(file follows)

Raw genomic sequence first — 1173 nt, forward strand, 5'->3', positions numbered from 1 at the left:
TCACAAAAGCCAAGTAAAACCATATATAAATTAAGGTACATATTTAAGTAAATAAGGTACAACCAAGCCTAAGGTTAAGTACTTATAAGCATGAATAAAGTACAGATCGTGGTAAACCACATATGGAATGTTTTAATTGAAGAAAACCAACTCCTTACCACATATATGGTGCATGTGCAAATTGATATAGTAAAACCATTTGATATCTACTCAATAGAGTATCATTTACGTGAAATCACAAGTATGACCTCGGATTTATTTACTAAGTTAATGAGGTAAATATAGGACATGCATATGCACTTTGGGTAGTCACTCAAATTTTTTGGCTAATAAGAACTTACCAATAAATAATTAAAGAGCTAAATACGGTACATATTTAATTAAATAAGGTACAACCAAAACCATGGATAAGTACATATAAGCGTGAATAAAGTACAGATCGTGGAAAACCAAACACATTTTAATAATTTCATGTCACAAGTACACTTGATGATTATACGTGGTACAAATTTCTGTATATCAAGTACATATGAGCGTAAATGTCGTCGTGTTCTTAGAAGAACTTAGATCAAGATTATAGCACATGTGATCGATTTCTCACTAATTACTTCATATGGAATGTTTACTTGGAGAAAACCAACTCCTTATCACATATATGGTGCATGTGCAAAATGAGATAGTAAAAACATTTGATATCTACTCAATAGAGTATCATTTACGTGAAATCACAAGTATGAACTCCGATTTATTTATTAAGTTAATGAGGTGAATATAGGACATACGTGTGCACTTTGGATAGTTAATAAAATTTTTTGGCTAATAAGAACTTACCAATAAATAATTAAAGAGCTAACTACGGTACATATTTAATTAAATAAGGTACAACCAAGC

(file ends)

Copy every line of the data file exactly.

Raw genomic sequence first — 1173 nt, forward strand, 5'->3', positions numbered from 1 at the left:
TCACAAAAGCCAAGTAAAACCATATATAAATTAAGGTACATATTTAAGTAAATAAGGTACAACCAAGCCTAAGGTTAAGTACTTATAAGCATGAATAAAGTACAGATCGTGGTAAACCACATATGGAATGTTTTAATTGAAGAAAACCAACTCCTTACCACATATATGGTGCATGTGCAAATTGATATAGTAAAACCATTTGATATCTACTCAATAGAGTATCATTTACGTGAAATCACAAGTATGACCTCGGATTTATTTACTAAGTTAATGAGGTAAATATAGGACATGCATATGCACTTTGGGTAGTCACTCAAATTTTTTGGCTAATAAGAACTTACCAATAAATAATTAAAGAGCTAAATACGGTACATATTTAATTAAATAAGGTACAACCAAAACCATGGATAAGTACATATAAGCGTGAATAAAGTACAGATCGTGGAAAACCAAACACATTTTAATAATTTCATGTCACAAGTACACTTGATGATTATACGTGGTACAAATTTCTGTATATCAAGTACATATGAGCGTAAATGTCGTCGTGTTCTTAGAAGAACTTAGATCAAGATTATAGCACATGTGATCGATTTCTCACTAATTACTTCATATGGAATGTTTACTTGGAGAAAACCAACTCCTTATCACATATATGGTGCATGTGCAAAATGAGATAGTAAAAACATTTGATATCTACTCAATAGAGTATCATTTACGTGAAATCACAAGTATGAACTCCGATTTATTTATTAAGTTAATGAGGTGAATATAGGACATACGTGTGCACTTTGGATAGTTAATAAAATTTTTTGGCTAATAAGAACTTACCAATAAATAATTAAAGAGCTAACTACGGTACATATTTAATTAAATAAGGTACAACCAAGC